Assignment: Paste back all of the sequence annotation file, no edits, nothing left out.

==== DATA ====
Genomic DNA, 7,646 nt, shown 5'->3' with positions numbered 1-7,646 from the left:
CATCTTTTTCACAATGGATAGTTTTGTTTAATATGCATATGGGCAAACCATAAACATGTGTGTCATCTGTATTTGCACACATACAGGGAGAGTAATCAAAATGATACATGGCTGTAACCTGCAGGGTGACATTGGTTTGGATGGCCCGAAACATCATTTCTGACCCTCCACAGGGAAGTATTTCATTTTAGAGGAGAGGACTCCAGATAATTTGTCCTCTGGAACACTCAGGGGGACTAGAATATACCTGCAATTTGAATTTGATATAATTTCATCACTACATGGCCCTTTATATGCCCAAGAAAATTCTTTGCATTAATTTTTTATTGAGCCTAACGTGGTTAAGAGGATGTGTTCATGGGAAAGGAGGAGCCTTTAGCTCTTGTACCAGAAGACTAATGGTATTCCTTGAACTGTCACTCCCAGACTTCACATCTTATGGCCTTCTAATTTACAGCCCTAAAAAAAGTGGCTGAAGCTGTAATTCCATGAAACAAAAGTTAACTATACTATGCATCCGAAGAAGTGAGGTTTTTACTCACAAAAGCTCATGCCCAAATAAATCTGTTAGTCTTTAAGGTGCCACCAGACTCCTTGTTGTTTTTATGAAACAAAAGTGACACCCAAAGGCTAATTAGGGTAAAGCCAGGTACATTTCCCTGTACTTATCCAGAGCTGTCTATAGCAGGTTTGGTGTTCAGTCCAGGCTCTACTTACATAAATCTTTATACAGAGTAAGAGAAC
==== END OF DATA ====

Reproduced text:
Genomic DNA, 7,646 nt, shown 5'->3' with positions numbered 1-7,646 from the left:
CATCTTTTTCACAATGGATAGTTTTGTTTAATATGCATATGGGCAAACCATAAACATGTGTGTCATCTGTATTTGCACACATACAGGGAGAGTAATCAAAATGATACATGGCTGTAACCTGCAGGGTGACATTGGTTTGGATGGCCCGAAACATCATTTCTGACCCTCCACAGGGAAGTATTTCATTTTAGAGGAGAGGACTCCAGATAATTTGTCCTCTGGAACACTCAGGGGGACTAGAATATACCTGCAATTTGAATTTGATATAATTTCATCACTACATGGCCCTTTATATGCCCAAGAAAATTCTTTGCATTAATTTTTTATTGAGCCTAACGTGGTTAAGAGGATGTGTTCATGGGAAAGGAGGAGCCTTTAGCTCTTGTACCAGAAGACTAATGGTATTCCTTGAACTGTCACTCCCAGACTTCACATCTTATGGCCTTCTAATTTACAGCCCTAAAAAAAGTGGCTGAAGCTGTAATTCCATGAAACAAAAGTTAACTATACTATGCATCCGAAGAAGTGAGGTTTTTACTCACAAAAGCTCATGCCCAAATAAATCTGTTAGTCTTTAAGGTGCCACCAGACTCCTTGTTGTTTTTATGAAACAAAAGTGACACCCAAAGGCTAATTAGGGTAAAGCCAGGTACATTTCCCTGTACTTATCCAGAGCTGTCTATAGCAGGTTTGGTGTTCAGTCCAGGCTCTACTTACATAAATCTTTATACAGAGTAAGAGAAC